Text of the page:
Kate Rossmanith is an academic and a nonfiction writer. She has a Bachelor of Arts (Honours) degree and a PhD from the University of Sydney.
Kate's background is in Performance Studies, which combines theatre and anthropology, and investigates how we perform ourselves in everyday life. This has laid the grounding for her current research in socio-legal studies that explores people's presentations of remorse in the criminal justice system. Using an ethnographic fieldwork approach, she is investigating how judges and the parole board evaluate offenders' remorse, and how offenders enact contrition.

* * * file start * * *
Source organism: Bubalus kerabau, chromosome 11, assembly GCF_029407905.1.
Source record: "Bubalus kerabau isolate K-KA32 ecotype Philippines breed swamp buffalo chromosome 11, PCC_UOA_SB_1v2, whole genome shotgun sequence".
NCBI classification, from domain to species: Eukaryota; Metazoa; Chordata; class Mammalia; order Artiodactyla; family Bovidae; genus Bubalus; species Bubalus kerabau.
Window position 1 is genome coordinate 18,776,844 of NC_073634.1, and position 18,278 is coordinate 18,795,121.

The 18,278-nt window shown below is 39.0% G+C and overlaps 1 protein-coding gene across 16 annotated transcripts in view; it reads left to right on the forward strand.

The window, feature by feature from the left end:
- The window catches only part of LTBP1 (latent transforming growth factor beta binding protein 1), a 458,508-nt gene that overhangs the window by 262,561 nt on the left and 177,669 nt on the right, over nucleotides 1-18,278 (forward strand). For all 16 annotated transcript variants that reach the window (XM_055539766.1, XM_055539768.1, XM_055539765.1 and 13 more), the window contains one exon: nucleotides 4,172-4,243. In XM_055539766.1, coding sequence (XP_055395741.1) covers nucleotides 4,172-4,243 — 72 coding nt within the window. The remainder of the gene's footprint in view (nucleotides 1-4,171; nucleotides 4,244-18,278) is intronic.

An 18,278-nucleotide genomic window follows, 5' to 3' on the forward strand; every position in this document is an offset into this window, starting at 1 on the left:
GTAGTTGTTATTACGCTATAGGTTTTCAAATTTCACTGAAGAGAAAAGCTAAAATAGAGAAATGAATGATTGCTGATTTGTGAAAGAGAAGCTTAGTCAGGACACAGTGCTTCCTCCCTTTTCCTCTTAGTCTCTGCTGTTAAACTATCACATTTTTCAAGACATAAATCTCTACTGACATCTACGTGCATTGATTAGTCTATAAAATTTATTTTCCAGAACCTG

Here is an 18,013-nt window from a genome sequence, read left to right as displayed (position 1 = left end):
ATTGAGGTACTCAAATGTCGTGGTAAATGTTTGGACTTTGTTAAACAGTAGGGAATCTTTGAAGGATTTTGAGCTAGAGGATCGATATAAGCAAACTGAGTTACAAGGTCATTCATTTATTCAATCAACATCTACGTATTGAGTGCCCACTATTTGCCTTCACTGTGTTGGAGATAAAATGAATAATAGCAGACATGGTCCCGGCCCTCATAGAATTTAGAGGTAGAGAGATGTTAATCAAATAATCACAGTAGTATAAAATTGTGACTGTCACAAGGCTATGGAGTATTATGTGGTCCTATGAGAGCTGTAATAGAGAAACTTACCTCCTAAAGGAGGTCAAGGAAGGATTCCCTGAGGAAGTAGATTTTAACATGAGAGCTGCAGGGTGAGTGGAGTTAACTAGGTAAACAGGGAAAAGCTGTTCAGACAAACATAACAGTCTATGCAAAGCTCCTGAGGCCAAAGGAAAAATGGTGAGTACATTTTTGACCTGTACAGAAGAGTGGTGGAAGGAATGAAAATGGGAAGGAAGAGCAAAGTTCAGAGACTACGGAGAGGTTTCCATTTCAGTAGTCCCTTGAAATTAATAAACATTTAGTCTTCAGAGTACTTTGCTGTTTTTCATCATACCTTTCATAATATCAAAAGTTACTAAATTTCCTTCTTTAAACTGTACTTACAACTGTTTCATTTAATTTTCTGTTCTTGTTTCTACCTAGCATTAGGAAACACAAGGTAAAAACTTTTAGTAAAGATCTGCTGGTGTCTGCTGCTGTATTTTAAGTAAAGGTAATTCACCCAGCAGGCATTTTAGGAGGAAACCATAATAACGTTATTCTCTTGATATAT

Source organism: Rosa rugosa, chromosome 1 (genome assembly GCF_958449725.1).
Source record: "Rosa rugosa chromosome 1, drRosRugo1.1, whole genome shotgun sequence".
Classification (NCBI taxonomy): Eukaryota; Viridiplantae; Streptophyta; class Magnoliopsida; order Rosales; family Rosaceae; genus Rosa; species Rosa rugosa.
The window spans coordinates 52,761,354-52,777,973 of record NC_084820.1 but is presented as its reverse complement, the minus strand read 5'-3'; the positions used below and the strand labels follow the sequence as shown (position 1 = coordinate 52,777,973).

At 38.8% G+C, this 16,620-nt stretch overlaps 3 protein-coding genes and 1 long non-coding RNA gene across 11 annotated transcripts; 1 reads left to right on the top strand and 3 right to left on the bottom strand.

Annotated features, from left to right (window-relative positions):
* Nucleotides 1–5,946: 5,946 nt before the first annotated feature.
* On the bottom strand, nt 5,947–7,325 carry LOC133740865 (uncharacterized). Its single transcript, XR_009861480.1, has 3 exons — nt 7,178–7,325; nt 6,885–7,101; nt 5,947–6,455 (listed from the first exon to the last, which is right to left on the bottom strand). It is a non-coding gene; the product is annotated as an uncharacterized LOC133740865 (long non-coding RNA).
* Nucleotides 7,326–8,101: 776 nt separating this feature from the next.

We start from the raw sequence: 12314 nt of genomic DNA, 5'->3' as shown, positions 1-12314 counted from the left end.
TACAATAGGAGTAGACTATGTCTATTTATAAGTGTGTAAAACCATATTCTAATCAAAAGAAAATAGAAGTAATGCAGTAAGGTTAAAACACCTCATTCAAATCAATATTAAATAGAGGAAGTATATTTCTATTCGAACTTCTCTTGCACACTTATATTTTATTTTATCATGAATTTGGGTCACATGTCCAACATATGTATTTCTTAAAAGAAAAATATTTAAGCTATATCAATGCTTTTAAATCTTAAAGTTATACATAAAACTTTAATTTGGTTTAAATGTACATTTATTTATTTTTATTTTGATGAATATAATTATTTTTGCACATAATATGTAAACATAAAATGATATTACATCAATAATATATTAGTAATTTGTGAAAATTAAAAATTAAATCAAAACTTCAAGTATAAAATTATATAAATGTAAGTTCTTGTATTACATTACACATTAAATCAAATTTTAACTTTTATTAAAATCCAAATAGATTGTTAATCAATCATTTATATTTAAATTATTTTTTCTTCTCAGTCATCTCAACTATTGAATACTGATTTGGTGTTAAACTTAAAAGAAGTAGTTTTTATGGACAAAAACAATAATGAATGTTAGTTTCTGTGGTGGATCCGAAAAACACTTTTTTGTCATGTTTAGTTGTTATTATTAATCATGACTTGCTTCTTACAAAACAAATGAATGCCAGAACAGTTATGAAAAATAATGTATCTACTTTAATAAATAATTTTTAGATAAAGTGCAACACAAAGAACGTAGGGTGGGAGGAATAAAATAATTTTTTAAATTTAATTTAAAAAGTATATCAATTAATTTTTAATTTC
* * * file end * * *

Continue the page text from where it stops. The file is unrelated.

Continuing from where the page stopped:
In 2006 she was one of five emerging nonfiction writers selected to participate in master-classes for 12 months with award-winning author, Drusilla Modjeska. Kate's literary nonfiction essays on subjects including the work of judges, life on parole, stem cell technologies, germ theory, cliff accidents and crocodile country, have appeared in The Monthly. In 2007 her essay 'Many Me' was selected for inclusion in Best Australian Essays. In 2013 her essay 'The Work of Judges' was nominated for a Walkley Award.